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Apple, Google, Motorola, Samsung and Microsoft attending anti device theft conference
Stealing smartphones may be a way of life for some people, and with the advance of technology, cashing in on a stolen device sold at half its listed price could be quite a deal. As recent reports show, cellphone theft in New York and various other cities from the United States has increased by almost 40% since last year.
In order to prevent further theft increases and, hopefully, extinguish this disease, New York’s Attorney General Erich Schneiderman has taken the bald decision of inviting various smartphone makers and partners to a conference on the matter, which will take place on June 13 in the Big Apple. Among those summoned, companies like Apple, Samsung, Motorola, Google and Microsoft are included.
The guest list has been tactically composed to include those manufacturers that are responsible for around 90% of all smartphone sales.
Smartphone theft, a huge problem today
Empowered by the “state’s deceptive trade practices law” and helped by San Francisco’s Attorney George Gascon, NY’s representative will try to convince product markers to include a sort of a kill switch feature inside every future released device, which should render any tablet or smartphone completely useless once activated after the device is stolen.
Implementing such an official feature into all products, not only Android-based devices, should decrease theft rates dramatically, as most crimes of this sort have a simple goal in mind, selling the stollen device for a profit. Once an Android phone is stolen, it can be easily wiped clean using the casual hard-reset procedure or through third-party applications like ClockworkMod, and then sold at a much cheaper price.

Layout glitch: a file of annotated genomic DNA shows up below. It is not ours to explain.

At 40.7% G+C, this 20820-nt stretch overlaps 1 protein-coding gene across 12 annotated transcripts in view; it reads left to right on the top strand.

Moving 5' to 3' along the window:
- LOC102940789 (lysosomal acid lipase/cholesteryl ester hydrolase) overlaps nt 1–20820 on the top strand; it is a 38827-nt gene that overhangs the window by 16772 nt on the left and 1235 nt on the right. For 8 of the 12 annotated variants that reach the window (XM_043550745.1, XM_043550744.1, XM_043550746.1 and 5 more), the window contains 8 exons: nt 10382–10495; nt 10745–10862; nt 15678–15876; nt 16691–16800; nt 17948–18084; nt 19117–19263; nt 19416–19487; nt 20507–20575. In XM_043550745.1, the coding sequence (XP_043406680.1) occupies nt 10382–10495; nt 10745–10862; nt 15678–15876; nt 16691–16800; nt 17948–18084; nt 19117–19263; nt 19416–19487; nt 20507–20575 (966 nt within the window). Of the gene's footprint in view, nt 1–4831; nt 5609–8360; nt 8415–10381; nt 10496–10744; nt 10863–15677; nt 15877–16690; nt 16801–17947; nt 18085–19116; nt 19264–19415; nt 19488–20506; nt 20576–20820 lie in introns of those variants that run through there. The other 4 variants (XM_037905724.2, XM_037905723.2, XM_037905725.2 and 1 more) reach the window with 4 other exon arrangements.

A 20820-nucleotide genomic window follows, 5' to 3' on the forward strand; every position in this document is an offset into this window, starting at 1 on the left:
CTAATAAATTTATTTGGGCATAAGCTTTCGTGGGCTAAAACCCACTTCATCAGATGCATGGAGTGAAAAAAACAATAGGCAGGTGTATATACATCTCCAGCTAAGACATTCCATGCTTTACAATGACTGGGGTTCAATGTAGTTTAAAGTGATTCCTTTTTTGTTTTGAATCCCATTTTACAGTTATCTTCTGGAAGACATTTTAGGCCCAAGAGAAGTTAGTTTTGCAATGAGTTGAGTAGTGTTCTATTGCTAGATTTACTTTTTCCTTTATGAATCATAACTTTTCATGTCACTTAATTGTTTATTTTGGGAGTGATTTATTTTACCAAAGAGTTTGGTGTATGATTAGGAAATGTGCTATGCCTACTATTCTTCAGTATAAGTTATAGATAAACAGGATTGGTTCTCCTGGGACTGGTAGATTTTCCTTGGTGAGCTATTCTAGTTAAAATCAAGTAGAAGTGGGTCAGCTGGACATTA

Few are those who can withstand the temptation of purchasing a high-end device at half of price. Criminals also benefit from the trade, as they’re getting paid nicely for a few minutes of “work.” Unfortunately, when greed exceeds good sense, violent events take place and there have been cases where owners have been even killed for their devices.
Will manufacturers agree?
Looking at the financial side of things, you could think they have no reasons of doing so. When someone loses their device, vendors generally benefit from the unfortunate event by turning a profit on a device that serves as a replacement.
Fortunately, there are other principles at stake. At the beginning of April, Gascon called Tim Cook for a similar discussion over the same matter. Apple replied via its Government Liaison Michael Foulkes, who concluded the process of elaborating such technologies would be long and complicated.
Hopefully, with a larger mechanism in motion and with more participants present at this discussion tides will turn around. We personally place our trust in Google, which has proved of being a freedom-fighter on various occasions.
Perhaps the meeting will have even more effect if carriers would also be invited to attend this discussion. Using a product’s IMEI, a unique identifier for each device, mobile operators can remotely black-list stolen devices to prevent them from being used in a certain market. Unfortunately, this can also be used against consumers, as products are black-listed only after filing an official complaint, and in the meantime the thief can already sell them to unsuspecting buyers.
Until a solution is in place, lawful Android users can protect their device and prevent losing personal data alongside their handy mobile assistant by appealing to an external protective solution, which can locate, erase or block devices from the distance.